The post-Brexit climate in the UK has been under close scrutiny since the referendum result in June 2016, and has fuelled a renewed interest since the triggering of Article 50 last month.
It’s true that house prices have dropped since the result of the vote came in, and this is in no small part due to the drop in the value of pounds sterling. However, rather than immediately crashing the housing market and causing complete disinterest in investment, 28% of respondents to a recent RICS survey stated that they expect a rise in house values over the next 12 months, and that the initial drop in prices is attracting more overseas investors, especially in the commercial property market. RICS Chief Economist Simon Rubinsohn commented:
“The results… suggest the commercial property market is continuing to attract investor interest despite ongoing concerns about pricing in the capital and the prospects for the economy more generally.”
So then, apparently no need to worry there
In terms of the residential property market, experts also appear a lot more calm about the prospects of a massive crash in the market, and although property is going through an unsettled time, the Financial Times reports that industry leaders are no longer worried about an immediate crash.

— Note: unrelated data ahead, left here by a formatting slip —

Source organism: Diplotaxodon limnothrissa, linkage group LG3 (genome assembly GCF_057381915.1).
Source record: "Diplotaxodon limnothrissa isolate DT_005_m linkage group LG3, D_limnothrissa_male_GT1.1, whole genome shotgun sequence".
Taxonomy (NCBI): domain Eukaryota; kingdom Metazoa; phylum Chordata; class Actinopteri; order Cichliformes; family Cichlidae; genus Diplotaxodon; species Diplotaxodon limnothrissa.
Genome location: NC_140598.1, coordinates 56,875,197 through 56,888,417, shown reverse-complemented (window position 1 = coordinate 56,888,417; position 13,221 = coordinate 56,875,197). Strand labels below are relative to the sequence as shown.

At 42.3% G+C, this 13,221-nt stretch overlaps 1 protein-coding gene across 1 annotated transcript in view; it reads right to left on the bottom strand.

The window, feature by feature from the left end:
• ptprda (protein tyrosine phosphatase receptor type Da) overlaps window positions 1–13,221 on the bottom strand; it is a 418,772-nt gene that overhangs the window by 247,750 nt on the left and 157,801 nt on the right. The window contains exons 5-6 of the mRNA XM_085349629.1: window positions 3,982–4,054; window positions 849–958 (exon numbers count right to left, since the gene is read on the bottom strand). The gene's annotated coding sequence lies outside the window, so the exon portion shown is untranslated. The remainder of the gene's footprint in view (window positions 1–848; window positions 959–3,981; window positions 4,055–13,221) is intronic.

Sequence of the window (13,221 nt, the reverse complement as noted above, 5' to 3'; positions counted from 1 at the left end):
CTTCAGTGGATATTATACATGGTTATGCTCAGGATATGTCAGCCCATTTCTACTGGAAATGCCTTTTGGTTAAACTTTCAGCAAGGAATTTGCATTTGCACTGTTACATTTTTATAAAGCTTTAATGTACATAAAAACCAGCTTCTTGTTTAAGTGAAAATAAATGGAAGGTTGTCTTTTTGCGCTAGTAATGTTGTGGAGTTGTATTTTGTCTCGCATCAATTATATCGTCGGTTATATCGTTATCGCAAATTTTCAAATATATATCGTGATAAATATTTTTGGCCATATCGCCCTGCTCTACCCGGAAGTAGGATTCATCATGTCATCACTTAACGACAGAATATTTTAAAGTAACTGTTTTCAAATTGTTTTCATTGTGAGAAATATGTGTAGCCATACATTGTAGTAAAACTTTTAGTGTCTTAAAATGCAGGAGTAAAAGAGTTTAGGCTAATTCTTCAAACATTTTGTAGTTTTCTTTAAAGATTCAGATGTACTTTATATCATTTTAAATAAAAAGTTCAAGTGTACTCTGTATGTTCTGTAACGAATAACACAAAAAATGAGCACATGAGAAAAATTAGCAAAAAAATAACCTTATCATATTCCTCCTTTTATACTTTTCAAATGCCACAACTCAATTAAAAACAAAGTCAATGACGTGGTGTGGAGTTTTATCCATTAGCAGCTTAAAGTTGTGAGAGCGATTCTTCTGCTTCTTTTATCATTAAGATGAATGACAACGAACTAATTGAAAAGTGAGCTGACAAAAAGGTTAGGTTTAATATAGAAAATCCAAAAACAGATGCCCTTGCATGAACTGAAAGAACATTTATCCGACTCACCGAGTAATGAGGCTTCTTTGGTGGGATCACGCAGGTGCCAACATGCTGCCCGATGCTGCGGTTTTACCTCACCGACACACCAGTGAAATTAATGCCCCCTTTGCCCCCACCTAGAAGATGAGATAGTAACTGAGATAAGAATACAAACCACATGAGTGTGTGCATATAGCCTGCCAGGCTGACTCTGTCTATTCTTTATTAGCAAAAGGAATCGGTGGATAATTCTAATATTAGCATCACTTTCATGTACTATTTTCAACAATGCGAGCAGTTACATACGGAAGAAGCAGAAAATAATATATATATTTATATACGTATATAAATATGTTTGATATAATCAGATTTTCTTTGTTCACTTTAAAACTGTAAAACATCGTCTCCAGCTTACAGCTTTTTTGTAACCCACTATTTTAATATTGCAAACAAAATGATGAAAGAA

The prices of London real estate (the subject of most, if not all, of the reports we found) have fallen between 15 and 25% since the Brexit vote, however despite the fact that Tranio.com forecasts pricing in central London dropping a further 5-15% in the next year, the upside is the prediction of a stabilisation after that.
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Dr. Walter Boettcher of Colliers International, in an article for costar.co.uk stated that “given a few recent high profile lettings in London, it looks increasingly like any lingering weakness in the London rental market may prove to be more cyclical than political,” and so the corroboration of opinions does seem to fall on the side of ‘don’t panic’.
We are yet to see the long-term effects of Brexit on the British economy in general, including the property sector, but we’re crossing our fingers that the experts are right. They wouldn’t be called experts otherwise, would they?